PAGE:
Not just at Xmas

Black Friday may be a bonanza for retailers in revenue terms but it also represents a key risk day for them and their customers, in the guise of the heightened threat of a cyber-attack, according to the consultancy ThreatMetrix. It has warned that online criminals will be super-active over the festive period, starting from today and is predicting hacks will double this year compared to the data-breach levels it measured last year.

Of course, data-breach causes crisis for a company whatever the time of the year. The IT and reputational challenges are considerable. But now in the wake of Ashley Madison and Talk-Talk, victim companies are likely to be more in the spotlight than ever as the media look for further examples of data-hacking and to assess how the company concerned is handling their crisis.

There are various PR lessons to be learned from recent high-profile cyber-events which we summarise here:

  1. Dont speculate on the perpetrator:  it’s fine to say the police or NCA are investigating so it would be inappropriate to comment.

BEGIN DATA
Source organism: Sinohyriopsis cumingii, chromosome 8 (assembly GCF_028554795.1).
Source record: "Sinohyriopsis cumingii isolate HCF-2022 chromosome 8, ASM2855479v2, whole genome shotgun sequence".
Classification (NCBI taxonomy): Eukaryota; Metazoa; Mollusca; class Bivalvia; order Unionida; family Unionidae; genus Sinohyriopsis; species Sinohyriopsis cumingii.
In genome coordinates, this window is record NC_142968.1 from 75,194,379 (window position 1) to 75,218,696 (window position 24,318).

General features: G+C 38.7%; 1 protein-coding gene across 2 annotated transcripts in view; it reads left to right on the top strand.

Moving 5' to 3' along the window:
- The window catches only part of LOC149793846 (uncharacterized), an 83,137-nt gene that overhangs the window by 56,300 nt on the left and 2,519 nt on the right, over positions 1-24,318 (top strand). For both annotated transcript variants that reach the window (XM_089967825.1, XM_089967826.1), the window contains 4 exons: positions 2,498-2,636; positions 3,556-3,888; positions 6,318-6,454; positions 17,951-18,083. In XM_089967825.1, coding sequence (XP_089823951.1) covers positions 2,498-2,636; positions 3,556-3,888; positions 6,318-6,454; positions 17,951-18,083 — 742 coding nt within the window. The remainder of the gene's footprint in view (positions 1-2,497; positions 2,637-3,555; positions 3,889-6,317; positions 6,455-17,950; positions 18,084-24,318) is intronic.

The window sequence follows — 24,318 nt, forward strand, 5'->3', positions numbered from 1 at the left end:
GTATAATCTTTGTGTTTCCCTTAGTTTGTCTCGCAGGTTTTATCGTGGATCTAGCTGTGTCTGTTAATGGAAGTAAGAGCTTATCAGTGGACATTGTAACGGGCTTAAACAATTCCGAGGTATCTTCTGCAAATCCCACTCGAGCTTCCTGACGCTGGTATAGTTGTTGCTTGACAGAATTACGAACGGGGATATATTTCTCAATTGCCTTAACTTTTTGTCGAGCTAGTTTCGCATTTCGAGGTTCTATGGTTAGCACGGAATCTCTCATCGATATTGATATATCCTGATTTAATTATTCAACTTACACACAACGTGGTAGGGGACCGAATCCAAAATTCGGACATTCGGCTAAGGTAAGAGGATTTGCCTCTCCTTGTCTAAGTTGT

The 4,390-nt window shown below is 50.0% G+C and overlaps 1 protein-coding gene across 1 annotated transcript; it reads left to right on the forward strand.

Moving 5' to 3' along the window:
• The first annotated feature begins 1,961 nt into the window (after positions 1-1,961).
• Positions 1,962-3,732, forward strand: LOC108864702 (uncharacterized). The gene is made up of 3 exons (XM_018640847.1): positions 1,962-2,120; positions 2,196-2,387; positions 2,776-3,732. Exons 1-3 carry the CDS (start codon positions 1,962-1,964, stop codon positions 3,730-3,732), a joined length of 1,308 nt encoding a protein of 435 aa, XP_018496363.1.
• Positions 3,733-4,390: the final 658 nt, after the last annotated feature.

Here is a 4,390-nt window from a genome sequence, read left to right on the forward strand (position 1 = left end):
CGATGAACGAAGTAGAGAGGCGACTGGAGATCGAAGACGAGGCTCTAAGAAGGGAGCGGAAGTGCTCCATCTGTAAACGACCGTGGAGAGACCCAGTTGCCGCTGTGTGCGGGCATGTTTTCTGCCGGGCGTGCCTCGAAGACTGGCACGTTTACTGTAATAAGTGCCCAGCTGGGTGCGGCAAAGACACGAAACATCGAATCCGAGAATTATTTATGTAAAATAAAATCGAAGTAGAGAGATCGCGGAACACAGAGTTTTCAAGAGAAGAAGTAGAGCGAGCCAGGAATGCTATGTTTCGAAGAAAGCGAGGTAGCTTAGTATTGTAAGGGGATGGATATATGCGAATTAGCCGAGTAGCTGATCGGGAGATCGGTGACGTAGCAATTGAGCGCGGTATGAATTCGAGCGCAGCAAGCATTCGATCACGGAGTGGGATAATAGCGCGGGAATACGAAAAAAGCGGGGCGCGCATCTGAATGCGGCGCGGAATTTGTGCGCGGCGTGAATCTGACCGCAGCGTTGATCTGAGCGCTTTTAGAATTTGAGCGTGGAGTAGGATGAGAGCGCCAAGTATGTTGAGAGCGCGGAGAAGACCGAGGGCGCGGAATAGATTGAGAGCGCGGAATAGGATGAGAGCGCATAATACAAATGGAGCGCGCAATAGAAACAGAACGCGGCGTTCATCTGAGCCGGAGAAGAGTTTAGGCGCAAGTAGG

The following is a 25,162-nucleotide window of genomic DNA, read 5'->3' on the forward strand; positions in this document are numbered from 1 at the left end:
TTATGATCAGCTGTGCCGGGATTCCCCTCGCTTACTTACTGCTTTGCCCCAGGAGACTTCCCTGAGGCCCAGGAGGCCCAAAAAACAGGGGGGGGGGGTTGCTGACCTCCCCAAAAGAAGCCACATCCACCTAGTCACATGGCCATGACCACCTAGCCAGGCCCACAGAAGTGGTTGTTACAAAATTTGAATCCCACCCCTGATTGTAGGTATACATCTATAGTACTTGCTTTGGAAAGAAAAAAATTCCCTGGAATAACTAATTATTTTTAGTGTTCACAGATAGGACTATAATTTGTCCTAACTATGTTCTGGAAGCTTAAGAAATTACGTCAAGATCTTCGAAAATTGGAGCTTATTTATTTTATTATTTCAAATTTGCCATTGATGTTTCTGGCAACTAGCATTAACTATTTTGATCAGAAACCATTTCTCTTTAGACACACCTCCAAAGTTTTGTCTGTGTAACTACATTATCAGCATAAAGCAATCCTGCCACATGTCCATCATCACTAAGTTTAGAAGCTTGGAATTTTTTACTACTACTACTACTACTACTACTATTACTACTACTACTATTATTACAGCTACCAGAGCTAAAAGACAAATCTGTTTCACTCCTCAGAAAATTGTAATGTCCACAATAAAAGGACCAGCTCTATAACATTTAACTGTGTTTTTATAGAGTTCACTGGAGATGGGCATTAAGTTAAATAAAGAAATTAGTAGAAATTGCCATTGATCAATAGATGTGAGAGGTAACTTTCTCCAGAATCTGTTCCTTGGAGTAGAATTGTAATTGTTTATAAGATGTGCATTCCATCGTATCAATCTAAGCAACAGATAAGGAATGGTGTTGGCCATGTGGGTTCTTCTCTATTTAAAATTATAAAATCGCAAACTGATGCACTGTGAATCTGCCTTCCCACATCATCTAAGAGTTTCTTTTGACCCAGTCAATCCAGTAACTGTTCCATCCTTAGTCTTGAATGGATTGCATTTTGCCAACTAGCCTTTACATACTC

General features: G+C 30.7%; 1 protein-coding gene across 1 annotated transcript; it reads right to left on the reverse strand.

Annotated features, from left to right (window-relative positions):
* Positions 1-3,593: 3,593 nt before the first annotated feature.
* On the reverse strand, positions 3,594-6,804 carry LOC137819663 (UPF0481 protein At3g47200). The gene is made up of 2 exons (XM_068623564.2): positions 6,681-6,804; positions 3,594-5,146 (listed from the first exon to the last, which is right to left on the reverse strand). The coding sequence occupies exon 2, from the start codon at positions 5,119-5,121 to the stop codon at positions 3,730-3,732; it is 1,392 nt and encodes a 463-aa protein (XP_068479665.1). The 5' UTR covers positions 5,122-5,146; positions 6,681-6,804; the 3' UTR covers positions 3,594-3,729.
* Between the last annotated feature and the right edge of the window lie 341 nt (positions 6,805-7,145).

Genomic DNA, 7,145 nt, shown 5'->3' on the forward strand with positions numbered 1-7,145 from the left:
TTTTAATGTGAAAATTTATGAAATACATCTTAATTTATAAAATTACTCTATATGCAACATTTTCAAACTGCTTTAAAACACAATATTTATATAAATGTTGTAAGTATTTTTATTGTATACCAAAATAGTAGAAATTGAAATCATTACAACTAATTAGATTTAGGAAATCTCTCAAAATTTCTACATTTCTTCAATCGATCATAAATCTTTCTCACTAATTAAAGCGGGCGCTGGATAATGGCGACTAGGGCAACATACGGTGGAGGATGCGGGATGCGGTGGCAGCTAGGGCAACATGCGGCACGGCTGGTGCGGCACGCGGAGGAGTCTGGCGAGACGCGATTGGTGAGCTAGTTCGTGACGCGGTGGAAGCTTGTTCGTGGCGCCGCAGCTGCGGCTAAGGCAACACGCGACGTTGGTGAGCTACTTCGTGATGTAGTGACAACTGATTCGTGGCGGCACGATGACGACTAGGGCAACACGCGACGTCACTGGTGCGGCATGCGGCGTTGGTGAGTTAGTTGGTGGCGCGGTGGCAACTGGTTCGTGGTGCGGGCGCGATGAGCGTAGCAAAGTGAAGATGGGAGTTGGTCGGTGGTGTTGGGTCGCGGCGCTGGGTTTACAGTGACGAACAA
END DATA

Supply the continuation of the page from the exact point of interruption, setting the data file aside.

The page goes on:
2. Don’t overplay the victim card: customers will have little sympathy that IT systems weren’t robust enough to keep hackers out.
  3. Do be clear, honest and transparent on the data accessed and the implications – identity only, bank details, photos or whatever. Trying to hide the true extent will only come back to bite you. However it may be possible to take some heat out of the problem, if you can relativise it or talk of active customers or whatever.
  4. Do give logical advice and assistance about password changes required.
  5. Do try to communicate with customers directly and not just through the media – post FAQs on your website, have extra phonelines manned 24/7, respond rapidly to tweets and social media posts. A customer back-lash on twitter for example can fast become a traditional media story the next day if not swiftly dealt with.
  6. Do judge when the CEO should front-up to media enquiries to show you are taking the issue seriously.
  7. Do apologise to customers: don’t let the lawyers talk you out of that one, regardless of the class action lawsuits in the wings. You can ask for patience and understanding in the eye of the storm as you fix things but sorry is important to say.
  8. Don’t be afraid to be transparent about some of the IT fixes being put in place. It can hopefully be done without opening the company to further risk. However the tech and financial community will judge you wisely if you are investing in the right upgrade.